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Publication Date
1 May 2016

Representing Leaf and Root Physiological Traits in CLM Improves Global Carbon and Nitrogen Cycling Predictions

Explicitly representing plant physiological root traits and improving nutrient competition algorithm removes known biases.
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Representing Leaf and Root Traits Improves Carbon and Nitrogen Cycling Predictions

We improved the representation of nitrogen cycling and nitrogen controls on the carbon cycle by explicitly representing observationally-constrained dynamic leaf and root physiological traits in CLM4.5 (which is the same as ALMv0).


Current coupled nutrient and carbon representations in site and global land models (e.g., CLM4.5 and ALMv0) have known conceptual errors that affect global predictions. This work dramatically improved predictions of energy and CO2 exchanges with the atmosphere, and motivates our ongoing integration of the Equilibrium Chemistry Approximation into the ALMv1 to improve nitrogen and phosphorus constraints on the carbon cycle.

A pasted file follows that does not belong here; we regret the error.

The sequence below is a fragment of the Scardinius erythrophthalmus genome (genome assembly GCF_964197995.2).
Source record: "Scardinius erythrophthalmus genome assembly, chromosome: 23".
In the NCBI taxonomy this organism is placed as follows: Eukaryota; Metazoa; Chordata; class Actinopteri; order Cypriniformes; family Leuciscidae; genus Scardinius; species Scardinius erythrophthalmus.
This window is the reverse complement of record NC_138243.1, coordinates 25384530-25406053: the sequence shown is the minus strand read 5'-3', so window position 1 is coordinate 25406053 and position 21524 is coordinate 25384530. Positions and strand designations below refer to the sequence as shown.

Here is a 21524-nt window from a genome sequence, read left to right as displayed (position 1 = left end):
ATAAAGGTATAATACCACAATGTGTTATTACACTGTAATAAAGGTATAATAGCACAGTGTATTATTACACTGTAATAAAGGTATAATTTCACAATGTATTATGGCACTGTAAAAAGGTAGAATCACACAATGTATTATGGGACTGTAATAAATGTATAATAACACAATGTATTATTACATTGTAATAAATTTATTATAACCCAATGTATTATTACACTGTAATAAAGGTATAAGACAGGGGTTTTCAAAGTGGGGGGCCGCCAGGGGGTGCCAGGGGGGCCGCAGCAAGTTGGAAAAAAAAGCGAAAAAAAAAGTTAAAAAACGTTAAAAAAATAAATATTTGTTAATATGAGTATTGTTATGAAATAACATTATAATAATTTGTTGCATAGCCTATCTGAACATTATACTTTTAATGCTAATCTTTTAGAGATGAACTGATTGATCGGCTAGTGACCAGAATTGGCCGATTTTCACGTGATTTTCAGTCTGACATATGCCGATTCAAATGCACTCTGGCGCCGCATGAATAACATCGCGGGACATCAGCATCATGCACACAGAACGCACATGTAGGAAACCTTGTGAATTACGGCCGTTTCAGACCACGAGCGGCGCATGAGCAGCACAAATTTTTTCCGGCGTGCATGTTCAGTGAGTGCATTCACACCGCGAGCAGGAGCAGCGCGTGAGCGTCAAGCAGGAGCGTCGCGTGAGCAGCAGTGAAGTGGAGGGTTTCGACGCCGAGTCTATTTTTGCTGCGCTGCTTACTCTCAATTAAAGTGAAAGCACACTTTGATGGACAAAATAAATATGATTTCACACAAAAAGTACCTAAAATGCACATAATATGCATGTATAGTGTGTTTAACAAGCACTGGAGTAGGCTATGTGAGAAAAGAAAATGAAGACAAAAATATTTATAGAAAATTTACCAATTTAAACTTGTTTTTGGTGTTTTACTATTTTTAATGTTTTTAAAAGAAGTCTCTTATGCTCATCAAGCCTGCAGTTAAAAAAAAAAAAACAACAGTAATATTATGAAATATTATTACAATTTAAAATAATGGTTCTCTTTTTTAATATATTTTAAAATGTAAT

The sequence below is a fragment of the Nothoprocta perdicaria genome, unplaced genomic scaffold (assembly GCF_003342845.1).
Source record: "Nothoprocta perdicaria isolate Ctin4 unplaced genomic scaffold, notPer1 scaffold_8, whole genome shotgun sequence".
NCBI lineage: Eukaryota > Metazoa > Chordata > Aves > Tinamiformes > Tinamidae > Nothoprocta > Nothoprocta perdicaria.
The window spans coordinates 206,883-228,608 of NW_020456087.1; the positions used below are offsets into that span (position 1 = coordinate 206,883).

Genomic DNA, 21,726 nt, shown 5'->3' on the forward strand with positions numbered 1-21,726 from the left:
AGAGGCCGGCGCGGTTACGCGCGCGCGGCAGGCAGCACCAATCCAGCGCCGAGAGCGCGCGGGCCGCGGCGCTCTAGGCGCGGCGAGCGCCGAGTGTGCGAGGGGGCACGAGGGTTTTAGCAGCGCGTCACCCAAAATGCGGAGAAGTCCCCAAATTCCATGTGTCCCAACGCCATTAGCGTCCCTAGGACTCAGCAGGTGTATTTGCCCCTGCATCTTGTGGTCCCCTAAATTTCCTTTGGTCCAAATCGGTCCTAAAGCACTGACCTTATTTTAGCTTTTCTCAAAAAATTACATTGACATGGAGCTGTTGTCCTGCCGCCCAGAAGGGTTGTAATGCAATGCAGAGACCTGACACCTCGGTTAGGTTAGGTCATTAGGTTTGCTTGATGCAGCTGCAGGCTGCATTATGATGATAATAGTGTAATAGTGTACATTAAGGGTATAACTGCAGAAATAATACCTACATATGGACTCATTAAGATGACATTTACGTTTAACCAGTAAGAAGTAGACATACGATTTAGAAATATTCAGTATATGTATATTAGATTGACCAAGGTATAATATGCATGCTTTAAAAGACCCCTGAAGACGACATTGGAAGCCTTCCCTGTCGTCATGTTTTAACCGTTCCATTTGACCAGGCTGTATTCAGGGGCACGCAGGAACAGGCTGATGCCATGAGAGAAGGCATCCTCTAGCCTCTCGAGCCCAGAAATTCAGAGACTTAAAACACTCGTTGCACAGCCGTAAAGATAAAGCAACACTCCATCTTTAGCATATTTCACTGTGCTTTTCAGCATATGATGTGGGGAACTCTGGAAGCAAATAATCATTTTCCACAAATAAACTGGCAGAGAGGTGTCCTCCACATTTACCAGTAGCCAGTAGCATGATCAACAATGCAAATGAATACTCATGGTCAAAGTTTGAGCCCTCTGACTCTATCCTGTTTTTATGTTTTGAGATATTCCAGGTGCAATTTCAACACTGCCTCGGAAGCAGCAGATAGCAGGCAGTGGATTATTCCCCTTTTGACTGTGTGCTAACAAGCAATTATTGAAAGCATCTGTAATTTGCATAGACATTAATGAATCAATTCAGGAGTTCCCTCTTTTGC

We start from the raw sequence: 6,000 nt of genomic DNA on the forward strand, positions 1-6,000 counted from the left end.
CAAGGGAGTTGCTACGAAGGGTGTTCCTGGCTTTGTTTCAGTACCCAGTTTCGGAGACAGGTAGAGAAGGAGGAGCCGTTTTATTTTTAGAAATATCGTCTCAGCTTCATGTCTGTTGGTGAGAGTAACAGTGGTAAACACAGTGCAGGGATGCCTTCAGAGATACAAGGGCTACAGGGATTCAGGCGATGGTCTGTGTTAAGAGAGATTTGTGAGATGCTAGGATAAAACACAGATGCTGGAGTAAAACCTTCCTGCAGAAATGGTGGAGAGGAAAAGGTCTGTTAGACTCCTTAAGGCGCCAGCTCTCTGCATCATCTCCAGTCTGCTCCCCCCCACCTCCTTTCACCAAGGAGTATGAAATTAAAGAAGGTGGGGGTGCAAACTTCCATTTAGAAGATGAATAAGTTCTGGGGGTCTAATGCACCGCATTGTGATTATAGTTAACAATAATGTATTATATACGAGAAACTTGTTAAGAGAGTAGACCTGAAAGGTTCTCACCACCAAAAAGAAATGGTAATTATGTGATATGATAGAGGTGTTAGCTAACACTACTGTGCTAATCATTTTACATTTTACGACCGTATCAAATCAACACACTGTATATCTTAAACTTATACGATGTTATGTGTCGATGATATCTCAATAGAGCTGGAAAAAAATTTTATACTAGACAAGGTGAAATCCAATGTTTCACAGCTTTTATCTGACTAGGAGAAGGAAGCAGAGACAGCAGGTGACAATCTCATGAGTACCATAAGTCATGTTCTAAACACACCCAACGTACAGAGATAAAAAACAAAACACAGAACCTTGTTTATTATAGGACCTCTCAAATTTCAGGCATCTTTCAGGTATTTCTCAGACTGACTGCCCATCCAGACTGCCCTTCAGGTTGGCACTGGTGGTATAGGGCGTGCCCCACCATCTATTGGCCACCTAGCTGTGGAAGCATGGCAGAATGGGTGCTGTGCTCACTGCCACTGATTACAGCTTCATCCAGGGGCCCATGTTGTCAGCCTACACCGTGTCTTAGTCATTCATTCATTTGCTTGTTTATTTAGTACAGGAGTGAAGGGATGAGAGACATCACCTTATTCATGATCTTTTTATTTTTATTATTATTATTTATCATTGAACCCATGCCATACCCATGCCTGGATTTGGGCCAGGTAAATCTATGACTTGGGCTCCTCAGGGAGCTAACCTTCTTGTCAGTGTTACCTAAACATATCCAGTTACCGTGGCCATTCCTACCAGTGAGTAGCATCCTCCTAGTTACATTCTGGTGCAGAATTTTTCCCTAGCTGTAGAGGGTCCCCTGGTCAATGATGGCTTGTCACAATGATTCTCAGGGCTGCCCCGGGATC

Representation of nutrient controls on the terrestrial carbon cycle has large effects on estimates of C-Climate feedbacks with the atmosphere. CLM4.5 and ALMv0 suffered from known structural problems associated with (1) the instantaneous down-regulation of gross primary production from nitrogen constraints; (2) fixed leaf stoichiometry; and (3) the Relative Demand approach to represent plant competition with soil microbes for nitrogen. Our fixes to these problems, which are being integrated in CLM5 and ALMv1, dramatically improved predictions of plant nitrogen uptake and nitrogen constraints on photosynthesis. Our results motivate our ongoing work to integrate the Equilibrium Chemistry Approximation approach for nutrient competition in ALMv1.

Point of Contact
William J. Riley
Lawrence Berkeley National Laboratory (LBNL)
Funding Program Area(s)